What are Zeiss manual lenses? Looks like they're coming for FE mount

Started 8 months ago | Discussions thread
JamieTux
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In reply to blue_skies, 8 months ago

IS a range of lenses, not a mount - M is a mount - ZM are Zeiss's mount mount lenses (ZF for F mount, ZE for EF mount, ZA for Alpha mount, etc).

blue_skies wrote:

It will be either ZM or FE, I really don't see other choices.

E-mount is what they said back at the end of last year isn't it?

The ZM is a Mirrorless Mount, get that? Not a lens design. It is widely used in RF cameras and adapted to all mirrorless cameras. Why in the world would Zeiss invent a new Mirrorless Mount?

Nope, ZM is a lens design - and M mount doesn't mean mirrorless - how do you focus a Leica M system camera?

Zeiss hinted that their lenses would be manual, so that implies that they would be fully operational with existing adapters and cameras.

Is they can be adapted and the flange distances work out...  Otherwise it implies that they are manual lenses (and that's all) Samyang and others already do manual lenses in e-mount too right?

As to EXIF? This is a nebulous question. It would require a new adapter, and more electronics in the lens. Sure, a FE Mount lens would be obvious, but they are already doing this with Sony Zeiss. I am not ruling it out, as Zeiss has developed lenses directly for Sony E and Fuji X APS-C mounts, rather than going the adapter route.

It can be very little electronics, it doesn't mean an adapter - if you want to use and adapted ZM (Zeiss M mount) you can already with an M mount adapter.  M mount has no electrical connections, even Leica M cameras have to guess the aperture used....
I use the ZM planar 50mm f2 at the moment just fine.

Pushing back the exit pupil does require a new lens design, but isn't that what Zeiss does? The problem with Biogon designs is that you cannot really do this - you end up with a retrofocal lens, and may as well go Distagon, Sonnar or Planar, depending on lens focal length and aperture.

Yes - but why would they make that as a ZM lens for a Sony E-mount version?

If Zeiss produces a fully automatic AF/AE/EXIF lens, it will be like a Touit lens for FE, and will most likely require software correction profiles to keep the lens compact.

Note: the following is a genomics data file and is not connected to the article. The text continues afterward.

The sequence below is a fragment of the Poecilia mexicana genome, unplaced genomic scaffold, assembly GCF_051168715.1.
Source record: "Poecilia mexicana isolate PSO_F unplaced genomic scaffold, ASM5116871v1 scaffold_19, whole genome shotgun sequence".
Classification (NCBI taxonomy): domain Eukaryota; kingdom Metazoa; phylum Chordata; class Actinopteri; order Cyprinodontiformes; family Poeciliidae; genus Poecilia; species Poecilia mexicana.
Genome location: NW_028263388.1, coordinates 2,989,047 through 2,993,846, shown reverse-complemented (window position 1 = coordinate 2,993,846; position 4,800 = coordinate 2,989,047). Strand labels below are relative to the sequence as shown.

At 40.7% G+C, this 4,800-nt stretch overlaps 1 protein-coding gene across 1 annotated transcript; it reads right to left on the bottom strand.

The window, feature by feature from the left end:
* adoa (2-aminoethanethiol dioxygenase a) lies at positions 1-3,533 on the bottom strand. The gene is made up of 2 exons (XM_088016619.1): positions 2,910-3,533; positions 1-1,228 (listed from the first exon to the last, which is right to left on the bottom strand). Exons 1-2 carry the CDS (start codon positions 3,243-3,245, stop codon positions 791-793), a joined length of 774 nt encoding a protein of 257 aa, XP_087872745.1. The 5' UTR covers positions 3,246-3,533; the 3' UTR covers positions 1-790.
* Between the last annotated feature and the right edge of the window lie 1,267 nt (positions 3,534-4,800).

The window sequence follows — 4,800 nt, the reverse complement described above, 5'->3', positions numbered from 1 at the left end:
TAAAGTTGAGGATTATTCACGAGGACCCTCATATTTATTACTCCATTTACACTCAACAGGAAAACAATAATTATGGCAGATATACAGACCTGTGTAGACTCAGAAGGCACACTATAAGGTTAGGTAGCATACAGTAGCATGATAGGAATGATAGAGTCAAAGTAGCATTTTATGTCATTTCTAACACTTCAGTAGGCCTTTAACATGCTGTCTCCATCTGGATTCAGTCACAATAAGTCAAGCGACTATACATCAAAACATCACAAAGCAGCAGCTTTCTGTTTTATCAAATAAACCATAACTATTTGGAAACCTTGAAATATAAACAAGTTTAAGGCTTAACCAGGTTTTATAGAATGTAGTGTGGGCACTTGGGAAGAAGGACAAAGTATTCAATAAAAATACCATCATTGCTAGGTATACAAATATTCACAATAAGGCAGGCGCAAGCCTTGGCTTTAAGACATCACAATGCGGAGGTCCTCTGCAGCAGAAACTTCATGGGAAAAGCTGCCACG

But they've already said it will be manual haven't they?  So ignore AF - look at what they do in other mounts already - if you buy a ZF2 for Nikon the camera gets the full EXIF and controls the aperture - they are the same size as the ZF that they replaced (that had no electronic coupling) - these are manual lenses...

If not, I can imagine a ZM lens with contacts to mate with a future adapter.

It could happen but it seems a little far fetched - adding electronics to an M mount lens when M mount has no electronics jsut so that you can use an adapter to get the reading on a Sony camera....

Zeiss already has a lot of experience with Sony and the digital sensors, and I am sure that they know how to circumvent the problem.

ZM or FE mount? I guess it all depends on how much electronics the lens will carry. Full electronics, expect FE, limited electronics expect ZM.

Why?  M mount has NO electronics

ZM lenses will outlast the camera, something to keep in mind.

As to resolving power - by reputation, the ZM lenses are among the highest resolving lenses ever produced. It is just their edge performance on digital FF sensors that spoils the party.

On wide angle lenses - 50mm and up have no issues.

FWIW, the Touit lenses are derived from ZM designs, whereas the E24Z was derived from a Sonnar design. As good as the E24Z is, look at its size - compare it with the FE35, another ZM derived design.

You know that for a fact do you Henry?  So they added all the electronics to ZM lenses, made them autofocus and APS-C image circle...  Sounds like that would have been a poor place to start...

I'm not saying that I know that you're wrong - but that jsut doesn't sound practical to me.

(And for good measure, I consider ZM an evolution of Contax-G lens designs).

But they are very different spec wise too!  Different focal lengths and apertures for a start as well as the G being autofocus and auto aperture control.

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Cheers,
Henry

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